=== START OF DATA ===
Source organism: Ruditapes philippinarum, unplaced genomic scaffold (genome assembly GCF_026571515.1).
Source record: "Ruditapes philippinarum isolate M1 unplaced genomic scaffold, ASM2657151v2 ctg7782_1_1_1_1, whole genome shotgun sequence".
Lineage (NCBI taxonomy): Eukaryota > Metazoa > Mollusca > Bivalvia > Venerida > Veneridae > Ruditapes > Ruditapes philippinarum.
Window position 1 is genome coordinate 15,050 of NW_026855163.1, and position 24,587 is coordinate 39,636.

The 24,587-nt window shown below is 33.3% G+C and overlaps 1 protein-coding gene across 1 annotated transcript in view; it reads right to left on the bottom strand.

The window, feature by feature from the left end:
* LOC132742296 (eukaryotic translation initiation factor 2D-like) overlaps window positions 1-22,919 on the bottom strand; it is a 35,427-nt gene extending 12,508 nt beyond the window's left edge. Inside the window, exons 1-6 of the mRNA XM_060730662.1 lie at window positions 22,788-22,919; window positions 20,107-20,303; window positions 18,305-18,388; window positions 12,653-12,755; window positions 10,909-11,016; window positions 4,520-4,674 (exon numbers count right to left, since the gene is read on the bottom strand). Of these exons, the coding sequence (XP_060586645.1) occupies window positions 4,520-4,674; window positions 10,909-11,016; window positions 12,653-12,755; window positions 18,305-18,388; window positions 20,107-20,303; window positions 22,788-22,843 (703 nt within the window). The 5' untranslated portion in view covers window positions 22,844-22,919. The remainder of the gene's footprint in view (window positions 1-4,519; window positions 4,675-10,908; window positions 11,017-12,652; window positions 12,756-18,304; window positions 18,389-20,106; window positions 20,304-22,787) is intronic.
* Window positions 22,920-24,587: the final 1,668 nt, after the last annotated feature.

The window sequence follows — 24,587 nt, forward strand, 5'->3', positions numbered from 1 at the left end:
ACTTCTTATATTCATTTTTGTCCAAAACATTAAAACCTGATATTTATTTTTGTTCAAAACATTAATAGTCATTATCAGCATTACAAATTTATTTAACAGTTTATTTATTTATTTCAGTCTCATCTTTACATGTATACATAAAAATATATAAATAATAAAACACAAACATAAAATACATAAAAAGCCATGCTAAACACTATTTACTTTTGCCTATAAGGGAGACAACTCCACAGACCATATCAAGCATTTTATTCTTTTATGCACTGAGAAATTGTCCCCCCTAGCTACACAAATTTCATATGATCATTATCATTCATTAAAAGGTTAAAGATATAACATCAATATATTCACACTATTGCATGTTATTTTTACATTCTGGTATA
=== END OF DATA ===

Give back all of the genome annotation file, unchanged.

Source organism: Ruditapes philippinarum, unplaced genomic scaffold (genome assembly GCF_026571515.1).
Source record: "Ruditapes philippinarum isolate M1 unplaced genomic scaffold, ASM2657151v2 ctg7782_1_1_1_1, whole genome shotgun sequence".
Lineage (NCBI taxonomy): Eukaryota > Metazoa > Mollusca > Bivalvia > Venerida > Veneridae > Ruditapes > Ruditapes philippinarum.
Window position 1 is genome coordinate 15,050 of NW_026855163.1, and position 24,587 is coordinate 39,636.

The 24,587-nt window shown below is 33.3% G+C and overlaps 1 protein-coding gene across 1 annotated transcript in view; it reads right to left on the bottom strand.

The window, feature by feature from the left end:
* LOC132742296 (eukaryotic translation initiation factor 2D-like) overlaps window positions 1-22,919 on the bottom strand; it is a 35,427-nt gene extending 12,508 nt beyond the window's left edge. Inside the window, exons 1-6 of the mRNA XM_060730662.1 lie at window positions 22,788-22,919; window positions 20,107-20,303; window positions 18,305-18,388; window positions 12,653-12,755; window positions 10,909-11,016; window positions 4,520-4,674 (exon numbers count right to left, since the gene is read on the bottom strand). Of these exons, the coding sequence (XP_060586645.1) occupies window positions 4,520-4,674; window positions 10,909-11,016; window positions 12,653-12,755; window positions 18,305-18,388; window positions 20,107-20,303; window positions 22,788-22,843 (703 nt within the window). The 5' untranslated portion in view covers window positions 22,844-22,919. The remainder of the gene's footprint in view (window positions 1-4,519; window positions 4,675-10,908; window positions 11,017-12,652; window positions 12,756-18,304; window positions 18,389-20,106; window positions 20,304-22,787) is intronic.
* Window positions 22,920-24,587: the final 1,668 nt, after the last annotated feature.

The window sequence follows — 24,587 nt, forward strand, 5'->3', positions numbered from 1 at the left end:
ACTTCTTATATTCATTTTTGTCCAAAACATTAAAACCTGATATTTATTTTTGTTCAAAACATTAATAGTCATTATCAGCATTACAAATTTATTTAACAGTTTATTTATTTATTTCAGTCTCATCTTTACATGTATACATAAAAATATATAAATAATAAAACACAAACATAAAATACATAAAAAGCCATGCTAAACACTATTTACTTTTGCCTATAAGGGAGACAACTCCACAGACCATATCAAGCATTTTATTCTTTTATGCACTGAGAAATTGTCCCCCCTAGCTACACAAATTTCATATGATCATTATCATTCATTAAAAGGTTAAAGATATAACATCAATATATTCACACTATTGCATGTTATTTTTACATTCTGGTATA